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Reservations face challenges fighting HIV/AIDS

The epidemics of diabetes, cancer and alcoholism within the Native American populace are the symptoms of our history with the now dominate culture. Our very existence and identity as America's original population is defined by how we deal with the symptoms of these diseases that have attacked the life force of our people. As it is said, without your health, you have nothing. So, it is clear that we must confront these diseases if we are to survive and be healthy.

Along with many other diseases impacting Native communities, HIV/AIDS has great potential for destruction. The advent of HIV/AIDS in addition to other adversities faced by tribal nations places them in great danger. If allowed to progress, HIV/AIDS will attack and destroy the core component of who we are as Native people. The progression that HIV takes in attacking the human immune system will be duplicated through the social and economic structure of Indian country. Just as HIV/AIDS diminishes human defense systems, it can also diminish the defenses that we hold precious in protecting our identity as a unique and valuable culture.

The new path set forth by the Bush administration prefers that funding for HIV/AIDS be directed toward HIV positives and prevention efforts be addressed in abstinence only format. Although the best protection against STDs including HIV is to abstain from sex or remain monogamous with an uninfected partner, it is critical that individuals are still educated on the benefits of condom use and other protective behaviors. Science continues to demonstrate that comprehensive HIV prevention cannot succeed when limited to an abstinence only format.

It seems that federal policy on HIV/AIDS enhances politically influential powers that have an ongoing agenda of dismantling, discrediting and just plain ignoring those populations and communities that are most at risk for HIV/AIDS. The cumulative effect of the new and improved government policy will be an increase in new HIV cases.

The American Indian struggles in designing a positive path to address the devastating probability of an AIDS epidemic in our populations.

There is a myth within the mainstream that the federal government provides funding for 100 percent of tribal health needs. This myth promotes immediate misunderstanding and adverse relationships with other federal, state, and private entities, making it difficult to secure adequate funding, especially in the area of HIV/AIDS. It is a reality that the Indian health care system will not support the surge of an HIV/AIDS epidemic. Medical, social and economic costs would exaggerate our Indian Health Service health care system, which has operated at 49 percent of need since its inception 50 years ago. Presently the IHS operates at a Priority 1 status to address only life or limb threatening situations.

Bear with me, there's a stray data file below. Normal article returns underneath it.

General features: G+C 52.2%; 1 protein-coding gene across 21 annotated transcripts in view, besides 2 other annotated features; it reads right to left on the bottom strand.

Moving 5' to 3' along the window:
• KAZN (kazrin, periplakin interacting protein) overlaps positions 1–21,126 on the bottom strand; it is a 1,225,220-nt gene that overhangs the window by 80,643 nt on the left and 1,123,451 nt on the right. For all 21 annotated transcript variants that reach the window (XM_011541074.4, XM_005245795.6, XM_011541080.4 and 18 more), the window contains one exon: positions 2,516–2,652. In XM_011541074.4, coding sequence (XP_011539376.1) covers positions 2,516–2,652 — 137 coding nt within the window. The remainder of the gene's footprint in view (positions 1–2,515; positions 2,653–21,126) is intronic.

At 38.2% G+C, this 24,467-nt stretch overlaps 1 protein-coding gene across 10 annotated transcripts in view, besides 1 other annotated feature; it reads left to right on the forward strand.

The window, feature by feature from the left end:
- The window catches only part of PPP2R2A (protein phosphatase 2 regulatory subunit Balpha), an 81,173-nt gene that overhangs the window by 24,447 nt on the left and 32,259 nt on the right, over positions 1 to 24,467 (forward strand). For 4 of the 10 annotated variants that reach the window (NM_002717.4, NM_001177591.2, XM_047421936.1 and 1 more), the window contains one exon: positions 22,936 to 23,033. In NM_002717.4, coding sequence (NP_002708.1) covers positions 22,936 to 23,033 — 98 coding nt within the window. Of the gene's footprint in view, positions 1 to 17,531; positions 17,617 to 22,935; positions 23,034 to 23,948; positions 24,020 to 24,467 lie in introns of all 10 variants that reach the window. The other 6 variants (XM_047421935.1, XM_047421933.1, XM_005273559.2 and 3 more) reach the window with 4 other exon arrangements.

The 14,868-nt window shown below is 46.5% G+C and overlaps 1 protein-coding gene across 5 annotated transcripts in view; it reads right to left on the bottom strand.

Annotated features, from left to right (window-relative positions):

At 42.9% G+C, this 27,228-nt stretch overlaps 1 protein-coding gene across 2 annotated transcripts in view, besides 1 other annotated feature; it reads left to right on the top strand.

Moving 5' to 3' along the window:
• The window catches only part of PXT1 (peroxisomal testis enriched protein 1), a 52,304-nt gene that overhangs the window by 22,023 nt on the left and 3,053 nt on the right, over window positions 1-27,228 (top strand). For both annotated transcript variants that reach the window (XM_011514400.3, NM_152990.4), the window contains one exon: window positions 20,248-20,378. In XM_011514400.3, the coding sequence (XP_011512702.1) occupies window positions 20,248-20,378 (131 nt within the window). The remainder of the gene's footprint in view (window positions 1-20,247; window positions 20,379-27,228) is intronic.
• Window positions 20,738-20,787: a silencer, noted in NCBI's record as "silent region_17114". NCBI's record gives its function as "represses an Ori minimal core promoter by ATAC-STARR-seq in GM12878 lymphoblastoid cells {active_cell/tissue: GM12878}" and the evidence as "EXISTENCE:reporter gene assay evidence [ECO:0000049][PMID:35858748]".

Although HIV/AIDS is being seen as a chronic disease, since those infected are living very long lives, it is still a very dangerous disease. The danger of this disease was addressed in a 1997 memorandum from the director of the IHS to all area and associate directors. The director stated, "HIV infection may have a greater impact on American life and ultimately Native American life than any other communicable disease of this century. The impact that AIDS will eventually have on Native Americans, in terms of physical and emotional suffering and the cost of caring for its victims cannot be calculated, however, it must be assumed that this is the time to develop strategies which can lessen the human and financial toll."

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With the economic variable involved in health care, tribes must always be concerned that the underlying agenda of government policy is to force us into covering our health care costs by selling our lands and natural resources. The Emory University Rollins School of Public Health stated "failure to reduce new HIV infections in the United States by 50 percent in the next two years could cost the nation more than 18 billion dollars." Where will this money come from? Many times in our collective history the U.S. government has looked towards Indian country to cut funding, steal natural resources and most recently to tab tribal casino revenues to the point of extortion.